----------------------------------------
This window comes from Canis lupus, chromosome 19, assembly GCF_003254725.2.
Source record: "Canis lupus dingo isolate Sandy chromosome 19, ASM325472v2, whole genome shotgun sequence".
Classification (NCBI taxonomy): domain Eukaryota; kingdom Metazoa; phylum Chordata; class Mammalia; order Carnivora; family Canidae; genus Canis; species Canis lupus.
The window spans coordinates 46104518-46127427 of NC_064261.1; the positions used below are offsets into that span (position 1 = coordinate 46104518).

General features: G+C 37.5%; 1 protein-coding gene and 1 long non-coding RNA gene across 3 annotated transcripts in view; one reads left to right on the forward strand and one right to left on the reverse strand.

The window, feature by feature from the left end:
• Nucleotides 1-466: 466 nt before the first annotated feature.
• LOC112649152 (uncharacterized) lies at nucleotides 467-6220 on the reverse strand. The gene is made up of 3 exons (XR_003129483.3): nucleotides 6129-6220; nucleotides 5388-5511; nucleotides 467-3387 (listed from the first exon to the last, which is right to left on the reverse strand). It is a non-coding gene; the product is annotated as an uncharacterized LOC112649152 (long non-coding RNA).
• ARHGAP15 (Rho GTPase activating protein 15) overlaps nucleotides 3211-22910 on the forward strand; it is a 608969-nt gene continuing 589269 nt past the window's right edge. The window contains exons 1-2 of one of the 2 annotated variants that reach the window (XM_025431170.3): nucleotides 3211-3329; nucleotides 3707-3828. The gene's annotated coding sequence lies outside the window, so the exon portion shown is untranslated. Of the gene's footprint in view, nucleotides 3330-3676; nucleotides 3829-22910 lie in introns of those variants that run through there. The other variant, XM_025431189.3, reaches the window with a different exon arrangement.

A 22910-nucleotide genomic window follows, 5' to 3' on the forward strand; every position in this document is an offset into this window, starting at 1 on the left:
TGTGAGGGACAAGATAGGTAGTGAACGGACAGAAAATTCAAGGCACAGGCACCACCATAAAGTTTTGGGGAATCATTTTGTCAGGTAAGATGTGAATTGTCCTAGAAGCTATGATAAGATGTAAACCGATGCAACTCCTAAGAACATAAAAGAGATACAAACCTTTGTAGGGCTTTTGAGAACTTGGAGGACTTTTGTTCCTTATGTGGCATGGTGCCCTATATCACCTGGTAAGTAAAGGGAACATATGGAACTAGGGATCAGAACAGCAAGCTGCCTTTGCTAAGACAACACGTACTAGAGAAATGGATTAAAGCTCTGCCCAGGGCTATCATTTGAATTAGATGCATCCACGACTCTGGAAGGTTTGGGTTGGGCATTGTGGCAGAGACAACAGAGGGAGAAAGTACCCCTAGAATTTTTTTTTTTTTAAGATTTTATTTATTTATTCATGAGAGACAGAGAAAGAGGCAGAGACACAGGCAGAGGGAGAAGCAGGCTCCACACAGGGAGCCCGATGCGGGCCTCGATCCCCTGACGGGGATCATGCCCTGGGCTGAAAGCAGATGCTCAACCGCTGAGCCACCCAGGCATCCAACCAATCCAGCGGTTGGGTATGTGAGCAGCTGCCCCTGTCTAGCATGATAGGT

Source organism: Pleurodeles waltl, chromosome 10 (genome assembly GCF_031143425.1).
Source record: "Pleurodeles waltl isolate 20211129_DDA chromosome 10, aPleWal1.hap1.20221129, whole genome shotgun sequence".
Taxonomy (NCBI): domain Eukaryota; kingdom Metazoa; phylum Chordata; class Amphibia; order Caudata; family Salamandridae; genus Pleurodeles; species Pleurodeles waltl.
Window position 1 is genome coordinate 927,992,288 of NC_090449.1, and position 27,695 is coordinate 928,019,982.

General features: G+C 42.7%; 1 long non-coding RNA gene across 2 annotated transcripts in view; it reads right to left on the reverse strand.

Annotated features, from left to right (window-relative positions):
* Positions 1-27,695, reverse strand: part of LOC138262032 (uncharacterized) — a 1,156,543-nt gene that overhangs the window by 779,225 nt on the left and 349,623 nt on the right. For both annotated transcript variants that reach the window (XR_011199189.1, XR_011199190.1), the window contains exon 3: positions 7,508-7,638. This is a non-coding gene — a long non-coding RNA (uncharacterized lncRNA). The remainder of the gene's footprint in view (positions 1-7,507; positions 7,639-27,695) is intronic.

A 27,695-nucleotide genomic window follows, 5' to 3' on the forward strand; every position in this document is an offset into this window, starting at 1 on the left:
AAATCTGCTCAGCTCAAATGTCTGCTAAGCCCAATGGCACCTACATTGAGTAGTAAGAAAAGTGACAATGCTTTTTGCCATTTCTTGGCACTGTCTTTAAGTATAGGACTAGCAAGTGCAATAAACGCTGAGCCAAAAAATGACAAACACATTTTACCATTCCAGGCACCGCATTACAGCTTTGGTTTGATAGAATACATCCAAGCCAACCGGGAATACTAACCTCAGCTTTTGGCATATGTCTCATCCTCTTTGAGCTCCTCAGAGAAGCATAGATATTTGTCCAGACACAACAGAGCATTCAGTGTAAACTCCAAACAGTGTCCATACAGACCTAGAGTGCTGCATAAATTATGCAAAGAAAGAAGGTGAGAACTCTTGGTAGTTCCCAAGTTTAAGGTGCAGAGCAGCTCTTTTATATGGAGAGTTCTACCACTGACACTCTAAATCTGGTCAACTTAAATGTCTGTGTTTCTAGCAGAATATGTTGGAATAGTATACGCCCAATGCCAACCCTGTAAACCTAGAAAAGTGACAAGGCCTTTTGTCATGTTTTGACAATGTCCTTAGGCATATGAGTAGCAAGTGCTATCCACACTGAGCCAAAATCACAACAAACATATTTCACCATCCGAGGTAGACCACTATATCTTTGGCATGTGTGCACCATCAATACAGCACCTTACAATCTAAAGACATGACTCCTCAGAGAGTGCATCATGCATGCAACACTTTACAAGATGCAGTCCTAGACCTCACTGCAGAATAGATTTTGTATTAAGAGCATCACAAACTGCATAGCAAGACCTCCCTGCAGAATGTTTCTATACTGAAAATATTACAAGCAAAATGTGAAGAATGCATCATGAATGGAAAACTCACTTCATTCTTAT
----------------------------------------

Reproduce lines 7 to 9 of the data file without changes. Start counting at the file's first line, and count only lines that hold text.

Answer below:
• Nucleotides 1-466: 466 nt before the first annotated feature.
• LOC112649152 (uncharacterized) lies at nucleotides 467-6220 on the reverse strand. The gene is made up of 3 exons (XR_003129483.3): nucleotides 6129-6220; nucleotides 5388-5511; nucleotides 467-3387 (listed from the first exon to the last, which is right to left on the reverse strand). It is a non-coding gene; the product is annotated as an uncharacterized LOC112649152 (long non-coding RNA).
• ARHGAP15 (Rho GTPase activating protein 15) overlaps nucleotides 3211-22910 on the forward strand; it is a 608969-nt gene continuing 589269 nt past the window's right edge. The window contains exons 1-2 of one of the 2 annotated variants that reach the window (XM_025431170.3): nucleotides 3211-3329; nucleotides 3707-3828. The gene's annotated coding sequence lies outside the window, so the exon portion shown is untranslated. Of the gene's footprint in view, nucleotides 3330-3676; nucleotides 3829-22910 lie in introns of those variants that run through there. The other variant, XM_025431189.3, reaches the window with a different exon arrangement.